Reviewed by Krista Castner

A Slender Thread explores how family dynamics shift after the linchpin in the family is diagnosed with a serious degenerate disease. It’s not a lighthearted romp of a summer beach read. Instead, it’s a thoughtful exploration of what could happen in any family when a loved one is struck by a serious illness. Even though the subject may not be the most upbeat, I liked the book.

Margot Winkler always relied on her older sister Lacey. Lacey helped her navigate the emotional turbulence of a childhood with an alcoholic mother. Lacey helped her disengage from a bad marriage. Then the roles are reversed when Lacey is diagnosed with Primary Progressive Aphasia. This disease is a form of frontotemporal dementia. The patient slowly loses the ability to use language – first the use of speech, and later the ability to understand language, read or write. How will Margot cope with the potential loss of her sister? How will Lacey cope with the eventual loss of her ability to communicate?

Lacey and her husband Alex have twin daughters, Wink and Toni, who are in their senior year in high school when Lacey’s difficulty in finding words while trying to speak is diagnosed. She wants to keep the diagnosis from her daughters so they can enjoy their last year in high school. Alex wants to tell them so they understand what their mother is dealing with. The story also shows how their marriage is strained as Alex and Lacey deal with the prognosis in very different ways.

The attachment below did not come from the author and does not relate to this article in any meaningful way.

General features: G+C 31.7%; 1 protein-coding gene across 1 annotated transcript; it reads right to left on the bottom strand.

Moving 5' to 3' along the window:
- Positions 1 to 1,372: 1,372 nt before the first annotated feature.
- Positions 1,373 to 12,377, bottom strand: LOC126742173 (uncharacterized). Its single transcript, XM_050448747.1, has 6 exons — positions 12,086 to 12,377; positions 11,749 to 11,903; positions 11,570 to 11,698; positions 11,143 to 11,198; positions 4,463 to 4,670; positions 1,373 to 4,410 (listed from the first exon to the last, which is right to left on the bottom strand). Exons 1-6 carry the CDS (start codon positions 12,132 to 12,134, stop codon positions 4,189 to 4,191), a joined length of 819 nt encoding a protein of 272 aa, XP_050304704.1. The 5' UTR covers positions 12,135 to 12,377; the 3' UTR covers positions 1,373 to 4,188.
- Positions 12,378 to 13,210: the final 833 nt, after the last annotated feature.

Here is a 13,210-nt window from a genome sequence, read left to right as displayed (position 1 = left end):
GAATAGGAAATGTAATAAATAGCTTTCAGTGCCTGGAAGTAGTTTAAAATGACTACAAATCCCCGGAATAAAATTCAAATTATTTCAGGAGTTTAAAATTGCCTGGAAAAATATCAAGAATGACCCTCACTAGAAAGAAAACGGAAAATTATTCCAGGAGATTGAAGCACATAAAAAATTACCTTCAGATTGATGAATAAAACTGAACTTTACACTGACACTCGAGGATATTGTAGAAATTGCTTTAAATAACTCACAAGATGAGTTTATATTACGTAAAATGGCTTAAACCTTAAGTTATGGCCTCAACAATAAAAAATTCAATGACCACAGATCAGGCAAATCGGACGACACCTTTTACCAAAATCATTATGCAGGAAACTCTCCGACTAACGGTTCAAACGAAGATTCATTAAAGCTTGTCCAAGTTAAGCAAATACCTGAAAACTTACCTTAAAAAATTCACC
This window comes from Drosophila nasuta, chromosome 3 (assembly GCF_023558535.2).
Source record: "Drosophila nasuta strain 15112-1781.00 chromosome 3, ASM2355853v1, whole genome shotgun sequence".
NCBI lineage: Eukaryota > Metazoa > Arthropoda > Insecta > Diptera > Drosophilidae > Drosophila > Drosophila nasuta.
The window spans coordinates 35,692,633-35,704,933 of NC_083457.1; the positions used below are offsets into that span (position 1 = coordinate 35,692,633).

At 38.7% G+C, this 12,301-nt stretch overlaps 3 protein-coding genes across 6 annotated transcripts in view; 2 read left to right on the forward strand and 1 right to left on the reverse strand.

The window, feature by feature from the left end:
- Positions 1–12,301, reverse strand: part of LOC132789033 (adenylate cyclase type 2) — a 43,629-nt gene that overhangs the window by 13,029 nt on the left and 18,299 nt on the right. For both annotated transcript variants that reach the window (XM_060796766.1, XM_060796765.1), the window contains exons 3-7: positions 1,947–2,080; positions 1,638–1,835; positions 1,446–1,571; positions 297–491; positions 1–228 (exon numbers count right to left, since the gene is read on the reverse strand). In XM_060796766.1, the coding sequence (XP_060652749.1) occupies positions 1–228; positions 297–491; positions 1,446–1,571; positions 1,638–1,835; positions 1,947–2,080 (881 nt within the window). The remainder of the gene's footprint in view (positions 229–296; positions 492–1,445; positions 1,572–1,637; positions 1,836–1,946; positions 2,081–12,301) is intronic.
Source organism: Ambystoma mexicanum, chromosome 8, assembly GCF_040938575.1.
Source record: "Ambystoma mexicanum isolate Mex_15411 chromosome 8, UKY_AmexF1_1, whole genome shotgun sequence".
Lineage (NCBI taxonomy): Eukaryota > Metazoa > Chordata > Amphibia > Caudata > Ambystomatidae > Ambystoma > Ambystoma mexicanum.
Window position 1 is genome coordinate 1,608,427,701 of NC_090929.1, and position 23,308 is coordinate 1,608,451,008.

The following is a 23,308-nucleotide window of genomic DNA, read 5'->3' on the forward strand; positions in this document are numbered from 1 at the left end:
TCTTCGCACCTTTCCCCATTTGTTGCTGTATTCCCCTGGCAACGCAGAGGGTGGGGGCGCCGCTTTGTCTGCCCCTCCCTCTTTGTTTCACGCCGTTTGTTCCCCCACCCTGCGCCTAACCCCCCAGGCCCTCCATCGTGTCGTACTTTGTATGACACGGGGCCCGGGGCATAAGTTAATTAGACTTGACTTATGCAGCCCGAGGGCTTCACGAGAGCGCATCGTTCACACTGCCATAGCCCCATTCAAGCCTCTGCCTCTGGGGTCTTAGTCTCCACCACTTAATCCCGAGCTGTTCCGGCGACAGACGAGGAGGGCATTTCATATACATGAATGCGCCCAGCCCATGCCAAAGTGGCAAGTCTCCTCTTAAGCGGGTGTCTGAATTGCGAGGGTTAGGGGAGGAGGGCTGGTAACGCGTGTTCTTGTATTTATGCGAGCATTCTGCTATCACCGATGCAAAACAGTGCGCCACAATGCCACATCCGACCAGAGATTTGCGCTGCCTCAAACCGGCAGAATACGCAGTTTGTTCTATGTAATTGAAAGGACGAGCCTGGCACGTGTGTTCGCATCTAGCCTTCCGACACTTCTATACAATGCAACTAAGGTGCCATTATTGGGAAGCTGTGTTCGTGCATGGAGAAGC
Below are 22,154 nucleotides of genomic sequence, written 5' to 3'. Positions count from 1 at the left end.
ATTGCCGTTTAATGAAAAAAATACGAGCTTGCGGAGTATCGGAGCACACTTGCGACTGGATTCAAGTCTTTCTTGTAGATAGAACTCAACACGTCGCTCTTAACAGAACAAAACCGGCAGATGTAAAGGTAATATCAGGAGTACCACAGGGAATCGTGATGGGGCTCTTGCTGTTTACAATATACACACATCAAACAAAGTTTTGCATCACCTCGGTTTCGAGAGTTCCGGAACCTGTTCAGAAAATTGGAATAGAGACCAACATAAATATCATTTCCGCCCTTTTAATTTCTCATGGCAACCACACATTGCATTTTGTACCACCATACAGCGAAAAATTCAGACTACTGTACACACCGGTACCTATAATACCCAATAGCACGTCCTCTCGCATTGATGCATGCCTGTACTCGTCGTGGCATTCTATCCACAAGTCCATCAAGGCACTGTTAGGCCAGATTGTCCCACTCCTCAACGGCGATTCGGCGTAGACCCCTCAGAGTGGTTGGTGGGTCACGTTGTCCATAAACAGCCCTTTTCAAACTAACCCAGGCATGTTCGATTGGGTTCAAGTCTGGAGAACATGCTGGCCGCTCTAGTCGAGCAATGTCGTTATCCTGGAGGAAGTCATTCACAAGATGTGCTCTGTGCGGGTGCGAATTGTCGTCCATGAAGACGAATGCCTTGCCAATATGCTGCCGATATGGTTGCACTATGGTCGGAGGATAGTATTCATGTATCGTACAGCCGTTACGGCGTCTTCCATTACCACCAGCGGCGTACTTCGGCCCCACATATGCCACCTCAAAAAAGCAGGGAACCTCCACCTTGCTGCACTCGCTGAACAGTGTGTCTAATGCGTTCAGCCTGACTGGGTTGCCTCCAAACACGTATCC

Margot lives in New York City with a rather self-centered artist named Oliver. She works in an art gallery and neglects her own urges to become a painter. Alex keeps pulling Margot into his family decisions and discussions with his daughters. When she falls in with Alex’s decisions, she alienates both Lacey and Oliver. Will she learn to make more adult decisions without outside influences? Will her relationship with Oliver survive this process? Will she emerge as a painter in her own right?

I enjoyed how the author cleverly subtitled each chapter with appropriate weaving definitions. Lacey is a weaver, so it was interesting to see how the author included the weaving terminology and weaving scenes into her story. Sometimes things do hang in the balance by a single thread.

While there were some slow spots in A Slender Thread, and once in awhile I wanted to shake Margot and tell her to make her own decisions already; ultimately I thought the book was worth the time I invested to read it. It made me wonder how I would handle things if either I or someone close to me was diagnosed with this disease.

Rating: 3.5/5

Krista lives just outside the urban sprawl of Portland, Oregon. Lamentably, her work as a technical writer and business analyst often interferes with her reading which is a true passion.

Review copy was provided free of any obligation by NAL Trade. No monetary or any other form of compensation was received.